The term “bachelor” was first used to describe an unmarried man in The Canterbury Tales back in the 14th Century.

In a lot of cases today, Stag Dos or bachelor parties are even more important than the marriage itself. The tradition of celebrating the last night of singledom has gained even more traction with the surfacing of event companies dedicated to the cause.

While the popularity of these bachelor or stag parties is immense in english-speaking countries, other cultures are not far behind. Read on to find out how different cultures celebrate the last fling before the ring:

The Spartans

Ancient Spartans are often credited with starting the tradition of celebrating the last night of bachelorhood. Since as early as the 5th Century, Spartan soldiers would celebrate the groom’s last night as a single man by holding a dinner party in their friend’s honour.

The parties would include a generous spread of their most loved meals, along with a series of toasts made in the honour of the groom.

The Germans

In the German language, a bachelor party is called Junggesellenabschied, which literally translates to “farewell to bachelorhood”. Staying true to the German spirit, the event involved binge drinking of beers, along with mild humiliation and funny costuming of the groom.

In addition to that, the Germans have another pre-wedding tradition that involves both the bride and the groom. Usually held the night before the wedding, Polterabend involves breaking of porcelain earthenware to bring luck to the couple’s married life.

The Fins

The Finnish people have their own way of celebrating the end of bachelorhood which involves some heavy drinking (of course!) and doing something extraordinary. In most cases, the extraordinary tasks are decided by the friends of the groom and are extremely foolish. These dares usually make up for some pretty embarrassing stories that are later shared with the rest of the family.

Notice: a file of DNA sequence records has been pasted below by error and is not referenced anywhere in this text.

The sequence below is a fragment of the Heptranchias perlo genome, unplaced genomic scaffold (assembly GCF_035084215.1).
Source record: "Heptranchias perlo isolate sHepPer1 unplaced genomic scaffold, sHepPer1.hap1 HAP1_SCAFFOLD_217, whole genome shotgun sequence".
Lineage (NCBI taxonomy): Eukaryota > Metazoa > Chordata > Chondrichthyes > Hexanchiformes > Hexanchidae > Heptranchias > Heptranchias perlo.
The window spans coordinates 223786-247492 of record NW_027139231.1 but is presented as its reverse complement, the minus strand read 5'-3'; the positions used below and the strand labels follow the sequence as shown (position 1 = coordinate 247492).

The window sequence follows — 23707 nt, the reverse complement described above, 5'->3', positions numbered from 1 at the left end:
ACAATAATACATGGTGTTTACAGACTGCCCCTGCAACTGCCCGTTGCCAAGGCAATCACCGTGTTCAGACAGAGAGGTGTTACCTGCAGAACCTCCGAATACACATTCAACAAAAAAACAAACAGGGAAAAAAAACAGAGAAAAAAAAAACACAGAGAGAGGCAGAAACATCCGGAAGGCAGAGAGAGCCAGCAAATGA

The British

British call the celebration a stag party, and it is an enormously popular tradition in the British culture. The party is usually organised by the best man of the groom. Since it is such a big deal in their culture, the stag party business in the country is on experiencing an all-time high in terms of demand. Involving pub crawls, strippers, all-night parties, the British take the celebration of singledom very seriously.

In fact, it is common for “stag groups” to fly to foreign destinations for the celebration, where they can let go of all kind of inhibitions and do things that the bride-to-be may not find so pleasant.


Almost everyone knows about the popularity of bachelor parties in the US. After the huge success of Hollywood film series The Hangover, we all have a pretty good idea of what goes down in an American bachelor party.

For those of you that don’t, American bachelor parties are very similar to the British stag dos. Made famous by the Hollywood film series mentioned earlier, the sin city of Las Vegas is by far, the most popular choice for bachelor groups. After all, what happens in Vegas, stays in Vegas.


In every culture, there are certain wedding traditions that simply cannot be ignored. While stag or bachelor parties were always a part of this list, Hollywood movies have fortified their importance further.

John Tarr

John Tarr is the co-founder and CEO of Off-Limits Events Ltd. Starting from a small jet ski rental in Sheffield back in 1993, John has transformed his business into a dynamic multi-event and activity company. Apart from creating bespoke events for corporates, John also helps stag and hen groups organise parties through and

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